With the massive market run up today, I tried to find some stocks that may have been left behind over the past year's bull market. I wanted to find stocks trading at low valuations that were still generating huge returns for the shareholders, so I searched for low P/E stocks with high ROEs. To do this, I started by taking the S&P 500 and ranking each stock on their P/E, with the lowest P/E stock receiving a one, the next lowest a two, etc. Then I sorted the S&P by ROE and ranked the stocks by highest to lowest P/E. I finished by adding up the two scores for each stock and sorting the sum from lowest to highest. The results are below.
|Ticker||Company||P/E (TTM)||ROE (TTM)||PE Rank||ROE Rank||Overall Rank|
|LLY||ELI LILLY & CO||7.88||39.98||12||36||3|
|CLF||CLIFFS NATURAL R||8.80||38.46||23||42||7|
This is certainly an impressive list. Despite an average ROE of over 42%, the average P/E is barely above 8. Put another way, despite all of the companies rank in the top 15% of the S&P 500 for ROE, they are all within the top 12% in terms of lowest P/E.
Some of the companies, like Gannett or Eli Lilly, are in declining businesses or face huge patent losses that could lead to declines in revenues and profits in the near future. Some, like Apollo and Lockheed Martin, face huge regulatory head winds. And some, like Teradyne, are in notoriously cyclical businesses that may be at the top of their earnings cycle.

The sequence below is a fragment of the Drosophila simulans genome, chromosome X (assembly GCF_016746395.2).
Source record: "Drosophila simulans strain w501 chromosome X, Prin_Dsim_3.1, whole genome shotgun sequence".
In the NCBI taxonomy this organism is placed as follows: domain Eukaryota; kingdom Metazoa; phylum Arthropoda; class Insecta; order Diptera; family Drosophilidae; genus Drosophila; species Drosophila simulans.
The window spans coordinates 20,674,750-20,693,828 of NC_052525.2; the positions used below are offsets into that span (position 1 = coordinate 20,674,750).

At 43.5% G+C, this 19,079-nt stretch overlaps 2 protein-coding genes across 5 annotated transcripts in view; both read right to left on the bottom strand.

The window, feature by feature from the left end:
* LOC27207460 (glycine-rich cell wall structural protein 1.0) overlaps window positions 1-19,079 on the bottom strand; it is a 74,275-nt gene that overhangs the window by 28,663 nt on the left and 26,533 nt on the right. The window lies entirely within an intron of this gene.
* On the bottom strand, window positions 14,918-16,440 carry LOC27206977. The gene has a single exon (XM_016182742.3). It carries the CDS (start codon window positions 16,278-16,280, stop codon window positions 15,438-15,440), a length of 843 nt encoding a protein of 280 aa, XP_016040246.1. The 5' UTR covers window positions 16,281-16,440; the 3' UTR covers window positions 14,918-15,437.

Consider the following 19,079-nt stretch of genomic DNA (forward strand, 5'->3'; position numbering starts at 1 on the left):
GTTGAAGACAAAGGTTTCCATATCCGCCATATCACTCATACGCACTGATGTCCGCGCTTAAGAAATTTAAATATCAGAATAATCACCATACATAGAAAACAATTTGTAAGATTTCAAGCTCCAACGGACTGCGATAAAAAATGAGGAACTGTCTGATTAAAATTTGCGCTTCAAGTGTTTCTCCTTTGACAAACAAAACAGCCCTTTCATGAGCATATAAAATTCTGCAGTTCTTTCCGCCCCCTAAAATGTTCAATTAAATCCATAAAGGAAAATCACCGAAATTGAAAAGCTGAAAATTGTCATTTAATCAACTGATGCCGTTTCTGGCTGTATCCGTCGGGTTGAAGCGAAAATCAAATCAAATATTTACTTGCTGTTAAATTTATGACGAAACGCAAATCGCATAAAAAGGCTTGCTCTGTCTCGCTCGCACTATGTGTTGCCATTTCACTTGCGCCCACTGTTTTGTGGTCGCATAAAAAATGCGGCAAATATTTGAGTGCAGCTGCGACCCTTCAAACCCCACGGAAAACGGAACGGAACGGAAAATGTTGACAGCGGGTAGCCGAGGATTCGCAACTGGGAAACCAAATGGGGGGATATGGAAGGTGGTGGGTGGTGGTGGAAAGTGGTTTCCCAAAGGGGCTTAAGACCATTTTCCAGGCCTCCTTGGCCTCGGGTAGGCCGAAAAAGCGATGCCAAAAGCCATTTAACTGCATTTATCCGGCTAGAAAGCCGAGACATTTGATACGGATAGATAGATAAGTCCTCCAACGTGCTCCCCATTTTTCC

But even if you think none of those companies represent great value (pretty unlikely), there's still plenty to like on this list.
Freeport and Cliffs should have huge earnings tailwinds in the coming years, as booming demand for natural resources in emerging markets drives commodity prices (and their stock prices!) higher. With both trading under ten times trailing earnings and eight times forward earnings, the shares certainly look like bargains.
Microsoft and Dell are two of the greatest companies in American history and both of them are still minting money. Both stocks have been depressed because of fears over rise of smartphones hurting their core consumer PC business, but at these prices, investors aren't paying much to hope the companies can overcome the threat. Even better, the threat to their core business models may be somewhat overstated. Dell derives just 1% of their operating income from their consumer PC division, and Microsoft maintains a huge moat in their operating systems and Office products. While both companies could experience revenue and profit declines if they can't figure out a way to compete in mobile and tablets, they have a long history of rising to challenges in the changing technology world.